Nancy Tang is a clinical research coordinator and certified phlebotomist at the CTRI. She works closely with investigators, physicians, nurses, and patients to keep clinical trials running smoothly.
What do you do as a clinical trial coordinator?
Every day changes,” said Tang. When investigators want to test a new drug or device, Tang is there to monitor patient vital signs through methods such as EKGs and blood pressure tests. Tang can also take blood samples and administer surveys to track patient progress and behaviors.
The CTRI clinical research coordinators work on trials across UC San Diego, including trials at the Moores Cancer Center, Thornton Hospital, and VA San Diego Healthcare System. A recent trial took Tang to Rady Children’s Hospital, where she met with parents to see if their children could participate in a clinical trial of understudied pain relievers and antibiotics.
The coordinator team also handles Institutional Review Board, Investigational New Drug, and Investigational New Device requests on behalf of investigators.
What is the most challenging part of being a clinical research coordinator?
During the course of a clinical trial, Tang gets to know patients with debilitating conditions. She cares about her patients and said it can be challenging to separate her work from her personal life. “You have such a close relationship with all the patients that sometimes it affects your day,” Tang said.
Another challenge is the quick transition from one trial to the next. Tang learns new protocols for a wide range of clinical trials. “I’m primarily working with kids who are very sick, and in the past I worked with women. That’s a very different transition,” said Tang.
How is working with kids different?
“You have to be more sensitive and more patient,” said Tang. Many of the children she works with are experiencing emergencies such as heart failure or bacterial infections due to transplant. Tang said parents, nurses, and physicians tend to ask more questions before agreeing to place these children in clinical trials.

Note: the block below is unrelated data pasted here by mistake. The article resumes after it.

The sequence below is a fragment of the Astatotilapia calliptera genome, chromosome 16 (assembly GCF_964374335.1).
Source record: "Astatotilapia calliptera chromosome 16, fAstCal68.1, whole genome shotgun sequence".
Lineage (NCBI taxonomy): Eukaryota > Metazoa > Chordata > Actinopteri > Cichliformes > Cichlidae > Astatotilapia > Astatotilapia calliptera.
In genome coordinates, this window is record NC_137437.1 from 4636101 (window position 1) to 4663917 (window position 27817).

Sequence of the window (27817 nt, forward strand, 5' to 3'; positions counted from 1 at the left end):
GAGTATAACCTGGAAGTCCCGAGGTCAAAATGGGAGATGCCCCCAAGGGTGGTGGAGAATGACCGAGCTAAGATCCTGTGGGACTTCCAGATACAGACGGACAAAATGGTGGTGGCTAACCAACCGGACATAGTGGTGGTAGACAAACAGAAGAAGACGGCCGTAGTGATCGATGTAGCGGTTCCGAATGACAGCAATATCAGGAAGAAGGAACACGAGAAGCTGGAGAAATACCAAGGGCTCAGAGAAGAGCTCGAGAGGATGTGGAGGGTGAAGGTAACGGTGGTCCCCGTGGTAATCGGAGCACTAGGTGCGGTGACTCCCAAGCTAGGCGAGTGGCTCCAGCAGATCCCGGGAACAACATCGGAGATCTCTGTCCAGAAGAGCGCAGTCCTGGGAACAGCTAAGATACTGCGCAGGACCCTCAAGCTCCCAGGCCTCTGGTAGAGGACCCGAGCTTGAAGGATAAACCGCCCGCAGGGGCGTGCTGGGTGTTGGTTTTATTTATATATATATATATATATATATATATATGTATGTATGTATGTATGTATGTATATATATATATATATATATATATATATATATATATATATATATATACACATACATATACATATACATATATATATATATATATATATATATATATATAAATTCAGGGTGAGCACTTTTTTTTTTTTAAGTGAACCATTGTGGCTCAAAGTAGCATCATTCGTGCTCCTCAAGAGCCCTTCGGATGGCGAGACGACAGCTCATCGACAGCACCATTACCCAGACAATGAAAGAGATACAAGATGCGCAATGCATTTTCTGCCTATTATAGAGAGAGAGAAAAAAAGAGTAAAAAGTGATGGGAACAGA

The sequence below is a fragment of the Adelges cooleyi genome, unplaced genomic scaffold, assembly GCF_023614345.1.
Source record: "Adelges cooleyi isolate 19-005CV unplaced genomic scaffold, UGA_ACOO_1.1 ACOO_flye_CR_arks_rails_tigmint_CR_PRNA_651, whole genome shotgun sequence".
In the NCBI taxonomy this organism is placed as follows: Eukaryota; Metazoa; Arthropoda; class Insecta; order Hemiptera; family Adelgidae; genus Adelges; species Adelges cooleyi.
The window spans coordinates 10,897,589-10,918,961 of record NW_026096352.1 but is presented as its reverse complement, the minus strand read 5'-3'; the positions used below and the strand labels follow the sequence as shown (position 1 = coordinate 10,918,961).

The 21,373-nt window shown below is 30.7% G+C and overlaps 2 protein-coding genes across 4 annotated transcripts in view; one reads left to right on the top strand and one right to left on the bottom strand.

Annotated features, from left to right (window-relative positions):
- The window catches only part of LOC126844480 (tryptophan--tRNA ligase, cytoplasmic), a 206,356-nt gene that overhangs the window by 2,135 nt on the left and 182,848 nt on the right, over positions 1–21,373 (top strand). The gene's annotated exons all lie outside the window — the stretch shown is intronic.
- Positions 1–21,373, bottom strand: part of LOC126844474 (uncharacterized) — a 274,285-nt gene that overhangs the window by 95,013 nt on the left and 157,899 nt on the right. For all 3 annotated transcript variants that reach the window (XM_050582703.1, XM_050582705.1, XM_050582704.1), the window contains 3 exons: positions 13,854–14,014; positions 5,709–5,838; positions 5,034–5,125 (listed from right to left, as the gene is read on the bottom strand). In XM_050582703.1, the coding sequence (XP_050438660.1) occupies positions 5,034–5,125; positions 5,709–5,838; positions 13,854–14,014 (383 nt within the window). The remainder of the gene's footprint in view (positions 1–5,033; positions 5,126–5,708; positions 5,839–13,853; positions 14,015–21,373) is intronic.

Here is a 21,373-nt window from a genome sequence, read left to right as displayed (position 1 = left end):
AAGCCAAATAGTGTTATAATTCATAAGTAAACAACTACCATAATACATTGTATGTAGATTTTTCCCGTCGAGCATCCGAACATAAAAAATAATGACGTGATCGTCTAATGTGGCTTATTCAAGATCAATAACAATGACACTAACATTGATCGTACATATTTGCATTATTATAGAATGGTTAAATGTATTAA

“You also need to make sure you can explain in words kids can understand,” said Tang. For example, Tang uses the phrase “research study” when introducing children to the concept of a clinical trial. “They don’t know the difference between clinical and translational,” said Tang.
What is the most rewarding part of your job?
“Getting feedback from your patients and also from your PIs saying that you’re doing a good job. The patients tell you that you actually make a difference,” Tang said.
Tang has also enjoyed her recent collaboration with nurses at Rady Children’s Hospital. “Their team is very knowledgeable,” she said.
What is the clinical research coordinator team like?
“We’re a great team,” said Tang. The clinical research coordinators take time to learn about each other’s studies and ask each other questions. “That makes a big difference because it makes the working environment a lot better, and then it also makes the studies stronger too.”
What are your favorite things to do with your free time?
“I love salsa dancing. I love going hiking and being outdoors with my dog,” said Tang. “I’m kind of like a foodie. I love eating. I go to a new place every week.”
The CTRI invites you to learn how CTRI Clinical Research Coordinators can help you and request services from the team.